New men, new methods, new equipment spice up the ancient game

2009-11-18 00:00

SITTING in the dugout next to the South African players on Sunday at their 20/20 encounter against England and watching our opening batsmen pounding the hapless English bowlers to all corners of the ground gave me a chance to reflect on how much the limited overs game has changed.

I remember playing 45-over Benson and Hedges cricket in the early 1990s for Natal. Peter Rawson, the former Zimbabwean, was our opening bowler. Rawson often bowled all his overs on the trot and it was uncommon for him to concede more than a run an over. He was not super-quick, simply medium-fast, but miserly and deadly accurate.

Rawson was an aggressive bowler with an intimidating presence at the wicket. As a young cricketer beginning my career, I was very pleased to be on the same side as him. If any batsmen from the opposing team had the audacity to try something other than a forward defence — a slog perhaps, a double-step or an attempt to hit over the top — Rawson would be fuming and he’d let the batsman know that it would be a good idea not to try that again.

On Sunday, while Loots Bosman and Graeme Smith were setting Centurion alight and the English bowlers were enduring a torrid time, Mark Boucher lent forward and said to me, “Remember Peter Rawson?”

As we watched the Protea openers scoring over 14 runs an over with many shots never to have appeared in the pages of the MCC coaching manual, Jaques Kallis turned to me and said, “This game has changed so much”, and he’s right.

When I played the 45-over game our initial target was simply to reach 180 runs. The first step to achieve this was to get to 10 overs with 30 runs on the board without conceding a wicket. A score in the region of 220 was almost always a winning total. On Sunday the Proteas reached 240 in just 20 overs!

I chatted to Graeme Smith after the game and he admitted that chasing 10 runs an over is not as intimidating as it used to be. This is a far cry from my days of limited-overs cricket, where getting the run rate to over a run a ball was commendable.

Sitting with the players on Sunday, I had a good view of the 12th man running up and down from the changeroom with gloves and bats in hand. Smith’s bats were on the ground in front of me. The Protea captain is sponsored by bat-makers Gunn and Moore, as I was. I preferred big heavy bats, but looking at Smith’s weighty willows, mine seemed like matchsticks by comparison.

For a sponsored player, the bat-maker places the initial and the number of that bat just below the grip on the handle. I had a look at the bat Graeme broke on Sunday and it read GS 66 — I remember my bat at the end of my career reading NJ 34!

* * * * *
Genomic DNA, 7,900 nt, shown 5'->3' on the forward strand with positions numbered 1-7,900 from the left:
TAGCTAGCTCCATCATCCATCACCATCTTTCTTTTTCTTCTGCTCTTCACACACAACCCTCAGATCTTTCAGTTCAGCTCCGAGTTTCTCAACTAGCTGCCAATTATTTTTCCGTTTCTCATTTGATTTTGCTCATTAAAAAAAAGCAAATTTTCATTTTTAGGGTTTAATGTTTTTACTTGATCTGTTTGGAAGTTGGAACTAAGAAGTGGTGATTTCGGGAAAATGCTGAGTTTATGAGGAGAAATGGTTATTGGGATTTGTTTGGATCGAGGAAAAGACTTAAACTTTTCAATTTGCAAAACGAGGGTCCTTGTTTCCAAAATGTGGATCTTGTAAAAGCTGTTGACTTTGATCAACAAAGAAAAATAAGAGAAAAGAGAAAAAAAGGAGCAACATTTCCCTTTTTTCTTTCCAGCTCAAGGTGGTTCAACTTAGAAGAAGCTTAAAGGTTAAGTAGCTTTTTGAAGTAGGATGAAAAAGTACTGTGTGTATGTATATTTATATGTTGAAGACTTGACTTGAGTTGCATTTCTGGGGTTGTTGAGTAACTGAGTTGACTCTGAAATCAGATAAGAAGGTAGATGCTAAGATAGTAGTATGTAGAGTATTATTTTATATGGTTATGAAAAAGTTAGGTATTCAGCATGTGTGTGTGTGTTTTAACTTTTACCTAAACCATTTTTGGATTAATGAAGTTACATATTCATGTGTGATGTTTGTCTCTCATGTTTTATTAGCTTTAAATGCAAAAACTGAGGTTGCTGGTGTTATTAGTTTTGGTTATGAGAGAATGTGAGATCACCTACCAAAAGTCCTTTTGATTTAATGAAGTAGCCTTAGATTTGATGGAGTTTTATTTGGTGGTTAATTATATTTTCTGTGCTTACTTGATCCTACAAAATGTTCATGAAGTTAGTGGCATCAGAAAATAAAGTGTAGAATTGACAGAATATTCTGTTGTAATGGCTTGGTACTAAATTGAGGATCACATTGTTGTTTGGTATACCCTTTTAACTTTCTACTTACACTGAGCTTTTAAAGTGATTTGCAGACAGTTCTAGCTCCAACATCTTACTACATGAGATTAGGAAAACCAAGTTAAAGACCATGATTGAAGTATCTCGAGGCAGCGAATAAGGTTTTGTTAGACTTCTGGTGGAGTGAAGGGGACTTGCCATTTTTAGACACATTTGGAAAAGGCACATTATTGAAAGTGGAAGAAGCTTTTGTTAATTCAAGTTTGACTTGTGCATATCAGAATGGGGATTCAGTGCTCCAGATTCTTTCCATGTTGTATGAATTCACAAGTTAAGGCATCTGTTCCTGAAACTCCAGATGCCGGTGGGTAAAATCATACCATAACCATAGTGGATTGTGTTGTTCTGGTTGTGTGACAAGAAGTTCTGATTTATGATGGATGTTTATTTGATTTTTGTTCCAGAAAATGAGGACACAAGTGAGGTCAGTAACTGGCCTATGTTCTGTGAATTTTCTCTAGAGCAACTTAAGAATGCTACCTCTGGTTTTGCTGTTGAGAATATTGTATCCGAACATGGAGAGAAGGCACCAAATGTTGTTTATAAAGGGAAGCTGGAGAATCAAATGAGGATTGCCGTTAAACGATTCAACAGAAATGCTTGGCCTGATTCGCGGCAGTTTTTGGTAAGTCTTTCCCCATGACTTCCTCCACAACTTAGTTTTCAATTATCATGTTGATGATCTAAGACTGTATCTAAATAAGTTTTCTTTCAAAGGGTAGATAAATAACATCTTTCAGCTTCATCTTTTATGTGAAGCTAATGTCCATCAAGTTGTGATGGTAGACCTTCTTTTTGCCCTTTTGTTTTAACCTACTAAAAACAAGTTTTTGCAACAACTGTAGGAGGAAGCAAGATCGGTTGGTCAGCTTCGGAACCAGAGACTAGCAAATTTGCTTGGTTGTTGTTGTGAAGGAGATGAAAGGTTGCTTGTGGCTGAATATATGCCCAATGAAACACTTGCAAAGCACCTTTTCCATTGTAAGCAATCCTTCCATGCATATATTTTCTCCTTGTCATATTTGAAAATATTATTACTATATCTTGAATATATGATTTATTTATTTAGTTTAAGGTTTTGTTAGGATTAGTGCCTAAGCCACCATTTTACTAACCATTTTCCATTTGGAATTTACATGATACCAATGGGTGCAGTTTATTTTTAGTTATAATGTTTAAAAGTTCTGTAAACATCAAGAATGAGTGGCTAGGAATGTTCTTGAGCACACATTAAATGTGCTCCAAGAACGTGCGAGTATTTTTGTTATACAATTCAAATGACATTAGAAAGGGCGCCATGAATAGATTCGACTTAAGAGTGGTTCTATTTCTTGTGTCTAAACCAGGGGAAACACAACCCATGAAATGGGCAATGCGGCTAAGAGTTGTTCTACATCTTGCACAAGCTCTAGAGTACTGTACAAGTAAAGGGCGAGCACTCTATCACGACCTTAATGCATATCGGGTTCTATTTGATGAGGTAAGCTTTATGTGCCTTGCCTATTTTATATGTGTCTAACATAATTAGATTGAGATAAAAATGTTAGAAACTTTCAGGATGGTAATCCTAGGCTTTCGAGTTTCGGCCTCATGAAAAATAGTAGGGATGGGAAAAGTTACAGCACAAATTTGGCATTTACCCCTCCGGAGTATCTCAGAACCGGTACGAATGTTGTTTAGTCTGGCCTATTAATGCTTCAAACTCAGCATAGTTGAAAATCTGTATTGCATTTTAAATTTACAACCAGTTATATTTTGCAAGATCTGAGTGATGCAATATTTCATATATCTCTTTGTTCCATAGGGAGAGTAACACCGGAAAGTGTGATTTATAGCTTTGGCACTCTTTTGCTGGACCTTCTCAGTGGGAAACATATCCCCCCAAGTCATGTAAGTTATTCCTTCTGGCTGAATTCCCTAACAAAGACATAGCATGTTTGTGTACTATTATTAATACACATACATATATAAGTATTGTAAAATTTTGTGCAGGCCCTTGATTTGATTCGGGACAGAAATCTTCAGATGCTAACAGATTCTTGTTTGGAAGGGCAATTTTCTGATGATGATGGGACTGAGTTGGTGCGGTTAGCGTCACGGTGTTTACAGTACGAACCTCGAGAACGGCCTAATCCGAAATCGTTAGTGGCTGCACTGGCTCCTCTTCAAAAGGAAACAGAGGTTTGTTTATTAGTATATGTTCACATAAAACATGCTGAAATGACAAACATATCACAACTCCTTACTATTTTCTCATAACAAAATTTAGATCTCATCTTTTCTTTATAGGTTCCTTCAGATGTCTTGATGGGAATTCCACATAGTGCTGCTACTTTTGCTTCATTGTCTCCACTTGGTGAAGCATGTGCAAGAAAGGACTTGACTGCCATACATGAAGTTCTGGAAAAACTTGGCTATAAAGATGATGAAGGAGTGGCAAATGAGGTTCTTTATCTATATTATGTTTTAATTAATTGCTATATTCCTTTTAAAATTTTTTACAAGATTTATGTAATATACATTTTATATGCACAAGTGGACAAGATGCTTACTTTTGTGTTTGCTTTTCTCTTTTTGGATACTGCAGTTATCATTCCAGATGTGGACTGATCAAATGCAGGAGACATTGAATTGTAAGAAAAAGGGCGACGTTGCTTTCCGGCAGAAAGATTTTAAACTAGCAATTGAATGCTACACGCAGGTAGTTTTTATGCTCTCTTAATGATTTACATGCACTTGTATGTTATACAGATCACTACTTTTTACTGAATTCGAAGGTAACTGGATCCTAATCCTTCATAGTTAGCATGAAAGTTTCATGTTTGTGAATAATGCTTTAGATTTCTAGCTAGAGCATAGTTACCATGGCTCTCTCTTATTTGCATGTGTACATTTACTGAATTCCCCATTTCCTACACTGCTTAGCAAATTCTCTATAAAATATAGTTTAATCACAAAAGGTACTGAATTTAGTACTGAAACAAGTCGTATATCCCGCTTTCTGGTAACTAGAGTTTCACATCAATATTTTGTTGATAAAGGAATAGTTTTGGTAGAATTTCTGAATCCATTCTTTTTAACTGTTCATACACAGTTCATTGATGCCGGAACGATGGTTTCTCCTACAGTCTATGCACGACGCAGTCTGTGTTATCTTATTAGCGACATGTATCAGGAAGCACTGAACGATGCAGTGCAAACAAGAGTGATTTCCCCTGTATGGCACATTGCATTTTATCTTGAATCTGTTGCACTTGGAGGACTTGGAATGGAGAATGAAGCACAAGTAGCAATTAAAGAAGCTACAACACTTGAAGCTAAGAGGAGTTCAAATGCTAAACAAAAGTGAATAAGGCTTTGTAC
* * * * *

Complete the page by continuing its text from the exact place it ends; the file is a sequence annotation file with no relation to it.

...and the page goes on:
Graeme explained later that his bat manufacturer now has a machine that churns out these impressive bats. They are substantial, but the wood is soft and he’s able to play with them straight away. In the past these bats were handmade and hard-pressed — it would take some time to knock in the bat and have it ready. The advantage of the handmade bat, however, was that it lasted a lot longer.

It’s inevitable that like golf, equipment is changing the face of the game of cricket and it’s a good thing. Spare a though for the bowlers though — I am sure Peter Rawson is relieved to have played when he did.

So while we reflect on just how much the limited-overs game has changed, it’s encouraging to contemplate its very exciting future. Change is essential and cricket’s rapidly growing fan base shows that they certainly approve of the way it’s going.

• Neil Johnson is a former Natal, WP and Zimbabwe all-rounder who lives and coaches in Pietermaritzburg.

Join the conversation! encourages commentary submitted via MyNews24. Contributions of 200 words or more will be considered for publication.

We reserve editorial discretion to decide what will be published.
Read our comments policy for guidelines on contributions. publishes all comments posted on articles provided that they adhere to our Comments Policy. Should you wish to report a comment for editorial review, please do so by clicking the 'Report Comment' button to the right of each comment.

Comment on this story
Comments have been closed for this article.

Inside News24

Traffic Alerts
There are new stories on the homepage. Click here to see them.


Create Profile

Creating your profile will enable you to submit photos and stories to get published on News24.

Please provide a username for your profile page:

This username must be unique, cannot be edited and will be used in the URL to your profile page across the entire network.


Location Settings

News24 allows you to edit the display of certain components based on a location. If you wish to personalise the page based on your preferences, please select a location for each component and click "Submit" in order for the changes to take affect.

Facebook Sign-In

Hi News addict,

Join the News24 Community to be involved in breaking the news.

Log in with Facebook to comment and personalise news, weather and listings.